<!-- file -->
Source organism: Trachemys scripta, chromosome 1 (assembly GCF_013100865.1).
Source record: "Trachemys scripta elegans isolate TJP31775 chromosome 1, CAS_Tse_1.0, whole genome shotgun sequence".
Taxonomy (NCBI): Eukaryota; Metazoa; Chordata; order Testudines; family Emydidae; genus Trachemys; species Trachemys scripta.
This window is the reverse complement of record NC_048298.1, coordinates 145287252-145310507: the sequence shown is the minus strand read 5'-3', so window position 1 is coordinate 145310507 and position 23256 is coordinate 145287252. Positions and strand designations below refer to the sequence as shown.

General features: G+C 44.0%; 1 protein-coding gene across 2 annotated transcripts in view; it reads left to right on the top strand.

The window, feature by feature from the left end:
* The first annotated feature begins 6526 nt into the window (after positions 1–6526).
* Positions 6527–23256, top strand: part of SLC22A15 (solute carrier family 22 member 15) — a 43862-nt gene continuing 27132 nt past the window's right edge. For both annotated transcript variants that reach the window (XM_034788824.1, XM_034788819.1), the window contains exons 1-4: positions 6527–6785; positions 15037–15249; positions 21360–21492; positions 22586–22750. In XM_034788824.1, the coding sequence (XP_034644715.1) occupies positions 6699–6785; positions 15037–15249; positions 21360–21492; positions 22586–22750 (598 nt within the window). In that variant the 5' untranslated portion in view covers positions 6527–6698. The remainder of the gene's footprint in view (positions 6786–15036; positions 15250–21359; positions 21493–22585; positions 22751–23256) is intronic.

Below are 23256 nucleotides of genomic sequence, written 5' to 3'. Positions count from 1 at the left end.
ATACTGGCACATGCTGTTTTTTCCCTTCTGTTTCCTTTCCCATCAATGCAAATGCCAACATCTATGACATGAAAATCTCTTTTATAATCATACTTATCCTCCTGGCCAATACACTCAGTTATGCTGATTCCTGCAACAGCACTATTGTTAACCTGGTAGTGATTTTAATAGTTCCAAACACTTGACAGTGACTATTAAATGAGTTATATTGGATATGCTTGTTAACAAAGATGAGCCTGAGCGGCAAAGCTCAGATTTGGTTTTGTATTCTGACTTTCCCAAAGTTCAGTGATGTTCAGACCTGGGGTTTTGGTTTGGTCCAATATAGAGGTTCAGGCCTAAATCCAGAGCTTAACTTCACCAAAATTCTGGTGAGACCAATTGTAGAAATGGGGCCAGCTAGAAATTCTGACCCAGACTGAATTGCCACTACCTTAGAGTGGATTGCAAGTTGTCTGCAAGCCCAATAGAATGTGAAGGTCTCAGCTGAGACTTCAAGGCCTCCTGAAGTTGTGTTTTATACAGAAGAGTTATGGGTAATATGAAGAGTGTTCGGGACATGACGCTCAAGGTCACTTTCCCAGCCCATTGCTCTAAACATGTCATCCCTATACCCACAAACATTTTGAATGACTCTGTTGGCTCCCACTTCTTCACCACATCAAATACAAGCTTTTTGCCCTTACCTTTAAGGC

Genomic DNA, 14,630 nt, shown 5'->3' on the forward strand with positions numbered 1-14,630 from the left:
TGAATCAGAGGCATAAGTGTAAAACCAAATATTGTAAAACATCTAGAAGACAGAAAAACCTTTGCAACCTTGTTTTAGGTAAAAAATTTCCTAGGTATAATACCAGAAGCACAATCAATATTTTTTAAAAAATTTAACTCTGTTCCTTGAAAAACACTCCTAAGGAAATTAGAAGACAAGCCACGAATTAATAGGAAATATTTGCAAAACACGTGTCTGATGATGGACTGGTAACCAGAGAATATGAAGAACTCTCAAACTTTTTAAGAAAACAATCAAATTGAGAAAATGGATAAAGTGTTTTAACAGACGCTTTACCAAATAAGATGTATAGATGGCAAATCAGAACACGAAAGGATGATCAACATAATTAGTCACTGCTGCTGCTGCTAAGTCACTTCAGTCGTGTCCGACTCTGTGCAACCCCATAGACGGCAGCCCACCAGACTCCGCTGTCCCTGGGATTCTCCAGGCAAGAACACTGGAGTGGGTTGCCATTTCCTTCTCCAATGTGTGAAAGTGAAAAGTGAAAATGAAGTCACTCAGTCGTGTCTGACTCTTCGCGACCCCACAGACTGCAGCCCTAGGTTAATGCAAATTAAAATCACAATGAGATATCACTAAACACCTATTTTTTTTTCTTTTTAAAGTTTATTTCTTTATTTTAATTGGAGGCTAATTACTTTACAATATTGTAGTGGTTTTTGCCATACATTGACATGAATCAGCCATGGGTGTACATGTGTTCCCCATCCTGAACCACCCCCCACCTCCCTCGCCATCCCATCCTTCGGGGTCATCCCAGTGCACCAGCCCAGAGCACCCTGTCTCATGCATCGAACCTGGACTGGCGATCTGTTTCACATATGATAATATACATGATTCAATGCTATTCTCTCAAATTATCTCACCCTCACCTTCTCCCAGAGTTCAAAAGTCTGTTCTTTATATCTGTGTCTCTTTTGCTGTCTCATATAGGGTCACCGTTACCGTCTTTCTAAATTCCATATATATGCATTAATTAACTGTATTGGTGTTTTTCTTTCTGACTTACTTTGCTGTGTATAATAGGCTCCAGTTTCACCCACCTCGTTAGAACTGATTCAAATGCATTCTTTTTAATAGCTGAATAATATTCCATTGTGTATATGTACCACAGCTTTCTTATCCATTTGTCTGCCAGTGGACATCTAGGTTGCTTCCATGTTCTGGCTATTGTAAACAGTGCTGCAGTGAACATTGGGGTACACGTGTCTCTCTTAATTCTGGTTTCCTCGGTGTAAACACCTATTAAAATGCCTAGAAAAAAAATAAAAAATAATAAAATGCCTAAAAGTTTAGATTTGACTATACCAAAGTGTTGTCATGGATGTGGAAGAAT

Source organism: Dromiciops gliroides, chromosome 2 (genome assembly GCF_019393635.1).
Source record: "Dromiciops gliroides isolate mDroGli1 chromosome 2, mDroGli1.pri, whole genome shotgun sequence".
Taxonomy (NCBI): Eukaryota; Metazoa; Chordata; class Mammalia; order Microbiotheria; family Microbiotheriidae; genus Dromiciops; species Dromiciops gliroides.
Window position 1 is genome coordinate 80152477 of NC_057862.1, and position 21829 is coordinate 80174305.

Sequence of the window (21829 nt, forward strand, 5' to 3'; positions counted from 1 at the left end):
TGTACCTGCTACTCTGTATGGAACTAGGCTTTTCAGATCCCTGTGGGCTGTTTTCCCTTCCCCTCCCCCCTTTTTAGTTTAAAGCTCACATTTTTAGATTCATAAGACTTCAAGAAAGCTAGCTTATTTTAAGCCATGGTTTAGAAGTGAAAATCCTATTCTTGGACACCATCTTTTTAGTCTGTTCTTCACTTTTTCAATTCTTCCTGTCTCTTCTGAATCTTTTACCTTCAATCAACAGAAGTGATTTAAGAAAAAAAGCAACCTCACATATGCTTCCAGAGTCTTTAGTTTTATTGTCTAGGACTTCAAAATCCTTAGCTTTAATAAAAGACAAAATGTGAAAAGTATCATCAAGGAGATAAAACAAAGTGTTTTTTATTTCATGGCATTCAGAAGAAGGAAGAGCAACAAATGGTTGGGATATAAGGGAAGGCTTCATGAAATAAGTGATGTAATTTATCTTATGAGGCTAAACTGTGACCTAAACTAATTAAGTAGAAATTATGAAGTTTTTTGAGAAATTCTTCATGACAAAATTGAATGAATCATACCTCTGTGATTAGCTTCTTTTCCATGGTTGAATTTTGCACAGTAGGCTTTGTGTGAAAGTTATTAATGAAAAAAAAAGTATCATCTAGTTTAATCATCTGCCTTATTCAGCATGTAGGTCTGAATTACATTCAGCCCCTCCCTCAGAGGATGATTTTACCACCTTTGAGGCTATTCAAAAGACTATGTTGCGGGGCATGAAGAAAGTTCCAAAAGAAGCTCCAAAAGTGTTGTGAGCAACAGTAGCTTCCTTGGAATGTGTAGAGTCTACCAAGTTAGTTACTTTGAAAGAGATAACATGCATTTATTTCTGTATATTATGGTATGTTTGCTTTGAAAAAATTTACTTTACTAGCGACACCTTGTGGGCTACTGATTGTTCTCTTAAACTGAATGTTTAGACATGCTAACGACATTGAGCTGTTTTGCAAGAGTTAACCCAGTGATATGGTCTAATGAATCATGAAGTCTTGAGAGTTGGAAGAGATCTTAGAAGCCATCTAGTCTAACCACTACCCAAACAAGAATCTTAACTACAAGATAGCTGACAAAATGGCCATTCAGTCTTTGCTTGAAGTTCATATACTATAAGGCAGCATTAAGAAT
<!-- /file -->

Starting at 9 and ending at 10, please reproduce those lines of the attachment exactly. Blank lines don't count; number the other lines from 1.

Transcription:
Below are 23256 nucleotides of genomic sequence, written 5' to 3'. Positions count from 1 at the left end.
ATACTGGCACATGCTGTTTTTTCCCTTCTGTTTCCTTTCCCATCAATGCAAATGCCAACATCTATGACATGAAAATCTCTTTTATAATCATACTTATCCTCCTGGCCAATACACTCAGTTATGCTGATTCCTGCAACAGCACTATTGTTAACCTGGTAGTGATTTTAATAGTTCCAAACACTTGACAGTGACTATTAAATGAGTTATATTGGATATGCTTGTTAACAAAGATGAGCCTGAGCGGCAAAGCTCAGATTTGGTTTTGTATTCTGACTTTCCCAAAGTTCAGTGATGTTCAGACCTGGGGTTTTGGTTTGGTCCAATATAGAGGTTCAGGCCTAAATCCAGAGCTTAACTTCACCAAAATTCTGGTGAGACCAATTGTAGAAATGGGGCCAGCTAGAAATTCTGACCCAGACTGAATTGCCACTACCTTAGAGTGGATTGCAAGTTGTCTGCAAGCCCAATAGAATGTGAAGGTCTCAGCTGAGACTTCAAGGCCTCCTGAAGTTGTGTTTTATACAGAAGAGTTATGGGTAATATGAAGAGTGTTCGGGACATGACGCTCAAGGTCACTTTCCCAGCCCATTGCTCTAAACATGTCATCCCTATACCCACAAACATTTTGAATGACTCTGTTGGCTCCCACTTCTTCACCACATCAAATACAAGCTTTTTGCCCTTACCTTTAAGGC